You mention you want to build the web interface itself on Python or Node.js, both are fine, just use the one that works best for you. Both allow to you to create a backend service that can make the API-calls to the Azure-API to create your VMs.

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Software Engineer at Autodesk·

I'd recommend against using PowerShell as a backend, unless your logic is very simple (maybe less than 100 lines total). I've worked with a huge framework written in PowerShell, and we hit a lot of bugs. (Some of the issues traced back to bugs in the PowerShell runtime itself! Most of the team who owned the PowerShell framework admitted that if they could reimplement it they would pick a different language.) If you're already using Python, then I'd recommend using Python for other backend code -- or a more structured .NET language, like C#.

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4 upvotes·1.9K views
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Needs advice
on
AirflowAirflow
and
JenkinsJenkins

I am looking for an open-source scheduler tool with cross-functional application dependencies. Some of the tasks I am looking to schedule are as follows:

  1. Trigger Matillion ETL loads
  2. Trigger Attunity Replication tasks that have downstream ETL loads
  3. Trigger Golden gate Replication Tasks
  4. Shell scripts, wrappers, file watchers
  5. Event-driven schedules

I have used Airflow in the past, and I know we need to create DAGs for each pipeline. I am not familiar with Jenkins, but I know it works with configuration without much underlying code. I want to evaluate both and appreciate any advise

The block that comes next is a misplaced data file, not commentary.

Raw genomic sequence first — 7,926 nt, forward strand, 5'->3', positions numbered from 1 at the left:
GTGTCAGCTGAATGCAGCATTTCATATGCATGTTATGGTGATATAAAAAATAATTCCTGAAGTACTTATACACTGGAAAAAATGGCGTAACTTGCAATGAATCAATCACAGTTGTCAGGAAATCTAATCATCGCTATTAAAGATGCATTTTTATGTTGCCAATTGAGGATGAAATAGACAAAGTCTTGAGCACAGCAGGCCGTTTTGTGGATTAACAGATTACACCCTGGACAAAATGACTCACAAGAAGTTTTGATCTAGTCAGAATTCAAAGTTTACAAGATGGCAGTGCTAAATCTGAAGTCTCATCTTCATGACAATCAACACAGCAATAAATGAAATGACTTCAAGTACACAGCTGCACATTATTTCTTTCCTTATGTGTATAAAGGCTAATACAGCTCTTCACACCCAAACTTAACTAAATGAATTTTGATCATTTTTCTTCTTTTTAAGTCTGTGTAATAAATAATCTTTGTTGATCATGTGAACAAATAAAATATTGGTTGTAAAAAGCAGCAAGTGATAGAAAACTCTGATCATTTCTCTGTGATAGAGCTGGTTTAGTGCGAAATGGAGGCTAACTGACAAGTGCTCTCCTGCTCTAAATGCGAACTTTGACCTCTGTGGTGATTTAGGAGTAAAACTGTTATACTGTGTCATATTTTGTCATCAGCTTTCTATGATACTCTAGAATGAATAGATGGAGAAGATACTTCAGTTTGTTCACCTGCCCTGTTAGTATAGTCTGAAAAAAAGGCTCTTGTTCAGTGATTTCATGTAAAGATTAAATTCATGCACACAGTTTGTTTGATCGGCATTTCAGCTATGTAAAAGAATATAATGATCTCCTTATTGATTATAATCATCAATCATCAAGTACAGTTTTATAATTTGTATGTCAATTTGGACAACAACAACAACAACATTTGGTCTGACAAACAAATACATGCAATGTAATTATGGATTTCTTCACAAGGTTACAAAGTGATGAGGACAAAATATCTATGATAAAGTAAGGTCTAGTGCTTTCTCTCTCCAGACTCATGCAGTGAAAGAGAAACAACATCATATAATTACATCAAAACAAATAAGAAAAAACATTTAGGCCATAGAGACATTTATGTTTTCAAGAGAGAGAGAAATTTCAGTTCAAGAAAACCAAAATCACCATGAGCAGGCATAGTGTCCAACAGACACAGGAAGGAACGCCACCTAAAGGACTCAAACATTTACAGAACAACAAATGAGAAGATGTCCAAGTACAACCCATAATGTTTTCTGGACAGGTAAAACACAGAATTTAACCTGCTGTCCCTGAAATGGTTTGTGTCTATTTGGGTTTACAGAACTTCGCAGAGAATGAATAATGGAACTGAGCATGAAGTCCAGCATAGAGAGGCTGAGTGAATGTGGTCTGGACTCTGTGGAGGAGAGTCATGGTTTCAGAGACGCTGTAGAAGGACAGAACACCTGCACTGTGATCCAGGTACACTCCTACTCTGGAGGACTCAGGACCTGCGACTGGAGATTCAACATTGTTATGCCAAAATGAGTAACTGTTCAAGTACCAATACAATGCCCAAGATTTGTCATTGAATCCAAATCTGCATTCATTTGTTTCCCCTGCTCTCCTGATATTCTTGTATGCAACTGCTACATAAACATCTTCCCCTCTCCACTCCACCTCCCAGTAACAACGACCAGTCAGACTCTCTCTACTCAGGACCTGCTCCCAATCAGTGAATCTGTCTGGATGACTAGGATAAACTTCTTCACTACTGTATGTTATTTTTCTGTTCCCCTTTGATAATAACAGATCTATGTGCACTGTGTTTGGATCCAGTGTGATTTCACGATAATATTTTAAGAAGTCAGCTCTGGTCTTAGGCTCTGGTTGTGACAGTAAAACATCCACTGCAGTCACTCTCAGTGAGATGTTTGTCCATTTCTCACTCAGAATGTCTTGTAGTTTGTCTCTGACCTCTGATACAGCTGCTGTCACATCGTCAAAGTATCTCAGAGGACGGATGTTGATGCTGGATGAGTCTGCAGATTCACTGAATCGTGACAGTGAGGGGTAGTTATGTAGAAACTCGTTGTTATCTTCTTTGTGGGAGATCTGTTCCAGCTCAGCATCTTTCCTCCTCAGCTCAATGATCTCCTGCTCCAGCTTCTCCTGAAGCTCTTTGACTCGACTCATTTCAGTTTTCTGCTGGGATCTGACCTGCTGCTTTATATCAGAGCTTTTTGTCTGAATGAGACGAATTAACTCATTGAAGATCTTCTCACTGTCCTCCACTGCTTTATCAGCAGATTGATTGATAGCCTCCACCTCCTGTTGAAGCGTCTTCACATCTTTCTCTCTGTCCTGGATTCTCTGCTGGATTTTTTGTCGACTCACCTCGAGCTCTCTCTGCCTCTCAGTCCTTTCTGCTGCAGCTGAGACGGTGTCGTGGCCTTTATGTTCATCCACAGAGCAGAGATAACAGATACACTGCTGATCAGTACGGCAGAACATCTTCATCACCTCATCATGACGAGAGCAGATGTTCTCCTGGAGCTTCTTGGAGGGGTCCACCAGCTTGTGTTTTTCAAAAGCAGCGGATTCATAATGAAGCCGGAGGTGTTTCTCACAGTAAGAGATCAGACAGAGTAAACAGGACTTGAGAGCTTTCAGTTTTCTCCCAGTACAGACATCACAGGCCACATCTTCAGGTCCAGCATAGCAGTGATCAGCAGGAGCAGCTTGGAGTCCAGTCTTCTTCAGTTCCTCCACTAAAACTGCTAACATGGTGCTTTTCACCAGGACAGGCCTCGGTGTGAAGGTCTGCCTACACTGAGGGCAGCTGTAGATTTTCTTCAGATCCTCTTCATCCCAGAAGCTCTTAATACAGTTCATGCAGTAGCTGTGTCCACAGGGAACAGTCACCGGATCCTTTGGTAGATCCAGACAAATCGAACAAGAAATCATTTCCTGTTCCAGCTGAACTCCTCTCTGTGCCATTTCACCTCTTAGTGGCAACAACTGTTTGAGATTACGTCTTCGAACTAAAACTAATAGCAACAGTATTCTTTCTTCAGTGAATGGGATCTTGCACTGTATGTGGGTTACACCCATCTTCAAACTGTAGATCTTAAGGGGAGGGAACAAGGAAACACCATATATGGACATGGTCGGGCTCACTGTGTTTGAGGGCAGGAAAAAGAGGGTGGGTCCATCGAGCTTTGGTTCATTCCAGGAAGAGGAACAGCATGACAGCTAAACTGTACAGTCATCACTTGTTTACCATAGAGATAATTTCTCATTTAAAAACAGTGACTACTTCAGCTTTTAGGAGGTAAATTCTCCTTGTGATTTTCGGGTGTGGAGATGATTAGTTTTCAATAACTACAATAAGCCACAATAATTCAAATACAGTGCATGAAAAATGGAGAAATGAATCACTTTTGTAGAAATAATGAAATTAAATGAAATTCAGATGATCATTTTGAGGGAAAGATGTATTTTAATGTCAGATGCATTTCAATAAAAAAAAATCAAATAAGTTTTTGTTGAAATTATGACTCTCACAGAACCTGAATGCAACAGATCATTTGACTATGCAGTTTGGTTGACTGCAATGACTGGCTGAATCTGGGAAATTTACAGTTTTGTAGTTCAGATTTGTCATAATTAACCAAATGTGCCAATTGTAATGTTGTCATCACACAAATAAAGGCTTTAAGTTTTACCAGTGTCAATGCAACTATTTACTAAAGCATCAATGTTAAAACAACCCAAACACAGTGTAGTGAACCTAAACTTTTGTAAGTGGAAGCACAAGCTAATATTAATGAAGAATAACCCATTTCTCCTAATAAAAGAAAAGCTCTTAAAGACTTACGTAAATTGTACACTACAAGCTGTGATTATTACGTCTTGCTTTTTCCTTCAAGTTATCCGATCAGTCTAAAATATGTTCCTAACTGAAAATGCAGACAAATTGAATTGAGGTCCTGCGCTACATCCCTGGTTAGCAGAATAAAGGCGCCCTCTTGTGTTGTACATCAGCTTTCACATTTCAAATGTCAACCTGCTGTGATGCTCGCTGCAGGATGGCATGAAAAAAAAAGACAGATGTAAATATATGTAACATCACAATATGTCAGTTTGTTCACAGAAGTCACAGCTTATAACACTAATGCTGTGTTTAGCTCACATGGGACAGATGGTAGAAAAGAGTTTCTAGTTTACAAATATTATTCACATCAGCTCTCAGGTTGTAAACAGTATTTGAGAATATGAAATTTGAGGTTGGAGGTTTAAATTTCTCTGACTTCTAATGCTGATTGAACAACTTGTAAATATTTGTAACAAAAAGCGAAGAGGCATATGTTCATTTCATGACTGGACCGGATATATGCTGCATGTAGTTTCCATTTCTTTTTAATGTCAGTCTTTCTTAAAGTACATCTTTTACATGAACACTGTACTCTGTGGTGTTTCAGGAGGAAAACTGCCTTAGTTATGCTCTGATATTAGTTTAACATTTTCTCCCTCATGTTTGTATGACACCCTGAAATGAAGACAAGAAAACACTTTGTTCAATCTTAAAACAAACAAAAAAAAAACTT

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5 upvotes·293.8K views
Replies (2)
Recommends
Airflow

Hi Teja, Jenkins is more a CI/CD tool for triggering build/test and other CD tasks, from what you're describing you may be able to get along with #Jenkins and add lot's of plugins and create pipelines. But, eventually you're going to need to know #Groovy language to orchestrate all those tasks which is going to be similar to what you do with #Airflow, So, IMHO , Airflow is more for production scheduled tasks and Jenkins is more for CI/CD non-production tasks.

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6 upvotes·11K views
Recommends
Airflow

For 1 - 3, Airflow is a better solution.

Cron and OSQuery may be better solutions for 4 and 5, depending on what you're actually trying to do.

In either case, Jenkins is more trouble than it's worth for these types of workloads.

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2 upvotes·10.9K views
Needs advice
on
Azure PipelinesAzure Pipelines
and
JenkinsJenkins

We are currently using Azure Pipelines for continous integration. Our applications are developed witn .NET framework. But when we look at the online Jenkins is the most widely used tool for continous integration. Can you please give me the advice which one is best to use for my case Azure pipeline or jenkins.

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7 upvotes·424.8K views
Replies (1)
Sr. Business Analyst_PMO at IT·

Hey!

We are planning to migrate web application with the same UI AngularJS to #AWS cloud with AWS Elastic Load Balancing (ELB), Jenkins, Docker stack, to check its performance for 200 users. Any suggestions for alternative technologies?

What is the infra required?

Thanks in advance.

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2 upvotes·34.2K views
Needs advice
on
GitGit
and